Bargaining is a very important concept in economics, most notably in game theoretical frameworks. A common problem which one comes across is how to split the pie between two players.  The question is as follows:

There are two players; A, and B. They are given by a pie which they must split between themselves. In Period 1, Player A proposes a division, and Player B accepts or rejects this division. If Player B accepts the division proposed by Player A, then the game ends at that time itself and both players walk away with their share of the pie. If Player B rejects, then Player B proposes the division in Period 2. Now Player A has the option of accepting or rejecting the division. Again the same conditions apply, and the game can continue or end in Period 2. However, for each Period the game goes on for, the size of the pie keeps diminishing by a certain amount. There are a certain number of periods the game can go on for, before the value of the pie becomes zero.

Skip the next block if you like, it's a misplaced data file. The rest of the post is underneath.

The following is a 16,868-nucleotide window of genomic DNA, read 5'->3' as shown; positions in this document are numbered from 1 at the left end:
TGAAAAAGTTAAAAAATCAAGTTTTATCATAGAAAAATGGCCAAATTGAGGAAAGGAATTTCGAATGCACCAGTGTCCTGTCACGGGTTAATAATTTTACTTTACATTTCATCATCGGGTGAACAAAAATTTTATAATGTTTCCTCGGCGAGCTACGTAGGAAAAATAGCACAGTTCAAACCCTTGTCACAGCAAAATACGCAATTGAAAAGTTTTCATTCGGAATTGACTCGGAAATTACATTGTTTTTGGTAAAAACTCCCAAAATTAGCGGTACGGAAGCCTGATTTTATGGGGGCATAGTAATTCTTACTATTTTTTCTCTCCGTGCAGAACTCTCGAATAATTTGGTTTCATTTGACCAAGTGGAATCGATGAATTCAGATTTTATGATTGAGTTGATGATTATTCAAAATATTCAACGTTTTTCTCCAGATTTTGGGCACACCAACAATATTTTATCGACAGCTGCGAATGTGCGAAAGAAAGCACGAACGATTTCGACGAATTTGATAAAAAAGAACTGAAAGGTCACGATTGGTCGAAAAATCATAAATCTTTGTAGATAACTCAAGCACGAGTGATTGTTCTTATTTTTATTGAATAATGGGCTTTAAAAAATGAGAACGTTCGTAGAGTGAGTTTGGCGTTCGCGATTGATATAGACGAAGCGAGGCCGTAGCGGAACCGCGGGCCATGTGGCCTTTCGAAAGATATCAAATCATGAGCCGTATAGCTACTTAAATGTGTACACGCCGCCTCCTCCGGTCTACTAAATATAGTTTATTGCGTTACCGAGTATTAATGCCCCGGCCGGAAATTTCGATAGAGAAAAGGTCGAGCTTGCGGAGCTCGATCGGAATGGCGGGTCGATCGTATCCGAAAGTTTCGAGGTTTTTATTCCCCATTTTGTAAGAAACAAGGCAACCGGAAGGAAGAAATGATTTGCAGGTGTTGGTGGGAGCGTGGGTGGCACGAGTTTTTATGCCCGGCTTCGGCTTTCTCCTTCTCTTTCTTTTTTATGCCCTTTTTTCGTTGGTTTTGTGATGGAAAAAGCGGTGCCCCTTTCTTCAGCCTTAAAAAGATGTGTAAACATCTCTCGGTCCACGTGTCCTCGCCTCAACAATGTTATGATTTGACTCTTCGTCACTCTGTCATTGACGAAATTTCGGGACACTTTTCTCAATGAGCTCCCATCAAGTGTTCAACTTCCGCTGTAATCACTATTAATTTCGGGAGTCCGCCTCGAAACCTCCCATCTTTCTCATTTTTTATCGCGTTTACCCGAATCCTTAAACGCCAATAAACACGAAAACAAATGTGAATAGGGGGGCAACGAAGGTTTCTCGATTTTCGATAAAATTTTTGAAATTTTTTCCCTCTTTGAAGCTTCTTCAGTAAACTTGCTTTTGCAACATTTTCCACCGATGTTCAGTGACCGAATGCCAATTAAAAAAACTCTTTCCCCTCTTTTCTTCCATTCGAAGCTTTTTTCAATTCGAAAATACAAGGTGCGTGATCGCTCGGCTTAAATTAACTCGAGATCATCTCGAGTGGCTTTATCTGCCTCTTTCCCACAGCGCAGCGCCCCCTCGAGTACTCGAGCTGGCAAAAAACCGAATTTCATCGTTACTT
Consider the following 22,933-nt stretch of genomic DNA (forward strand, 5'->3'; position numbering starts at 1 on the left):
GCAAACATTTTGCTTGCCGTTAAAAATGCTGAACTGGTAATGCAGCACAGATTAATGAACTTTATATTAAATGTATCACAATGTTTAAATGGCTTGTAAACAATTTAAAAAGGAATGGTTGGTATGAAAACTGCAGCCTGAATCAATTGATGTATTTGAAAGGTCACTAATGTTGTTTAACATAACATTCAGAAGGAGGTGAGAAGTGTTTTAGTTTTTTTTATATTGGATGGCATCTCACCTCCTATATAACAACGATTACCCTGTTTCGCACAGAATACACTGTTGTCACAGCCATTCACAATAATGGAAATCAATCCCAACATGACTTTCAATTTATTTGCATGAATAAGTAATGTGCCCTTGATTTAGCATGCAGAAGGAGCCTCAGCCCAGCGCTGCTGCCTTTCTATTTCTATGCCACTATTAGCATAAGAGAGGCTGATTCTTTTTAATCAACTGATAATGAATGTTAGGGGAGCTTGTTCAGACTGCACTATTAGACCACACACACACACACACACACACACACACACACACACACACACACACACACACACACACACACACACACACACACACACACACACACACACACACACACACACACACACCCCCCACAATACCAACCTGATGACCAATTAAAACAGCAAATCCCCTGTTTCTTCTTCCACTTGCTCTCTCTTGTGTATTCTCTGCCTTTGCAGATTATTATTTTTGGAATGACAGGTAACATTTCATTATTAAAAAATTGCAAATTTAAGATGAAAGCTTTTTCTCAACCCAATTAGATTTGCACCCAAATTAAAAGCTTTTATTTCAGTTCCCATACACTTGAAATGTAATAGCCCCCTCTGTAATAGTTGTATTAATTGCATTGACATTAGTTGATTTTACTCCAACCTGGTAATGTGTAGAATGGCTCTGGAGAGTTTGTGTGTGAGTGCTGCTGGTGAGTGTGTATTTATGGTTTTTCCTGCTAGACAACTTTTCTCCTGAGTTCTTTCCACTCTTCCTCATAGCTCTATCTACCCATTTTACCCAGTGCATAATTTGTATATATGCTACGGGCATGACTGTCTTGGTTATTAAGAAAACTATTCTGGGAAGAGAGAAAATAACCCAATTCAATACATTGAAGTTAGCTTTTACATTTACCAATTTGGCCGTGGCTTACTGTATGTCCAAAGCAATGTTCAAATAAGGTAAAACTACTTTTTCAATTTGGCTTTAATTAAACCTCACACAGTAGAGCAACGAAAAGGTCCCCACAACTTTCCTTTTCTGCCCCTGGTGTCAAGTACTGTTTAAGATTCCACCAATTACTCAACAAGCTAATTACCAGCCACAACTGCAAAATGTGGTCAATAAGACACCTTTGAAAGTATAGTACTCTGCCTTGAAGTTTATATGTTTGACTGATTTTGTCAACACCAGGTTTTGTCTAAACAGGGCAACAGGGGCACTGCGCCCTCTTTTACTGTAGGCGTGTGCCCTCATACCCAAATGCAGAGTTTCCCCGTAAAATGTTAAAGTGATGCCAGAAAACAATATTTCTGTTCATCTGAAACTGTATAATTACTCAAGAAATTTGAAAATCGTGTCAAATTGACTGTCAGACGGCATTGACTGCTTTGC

So how should the pie be divided?

This problem is important, both as an introduction to bargaining games, as well as a introduction to thinking about ‘dynamic’ issues in economics — where agents think across time periods (as opposed to static frameworks where agents are only thinking about the current period of time).


I have made a small presentation about this problem and how to resolve it. To check it out, click here!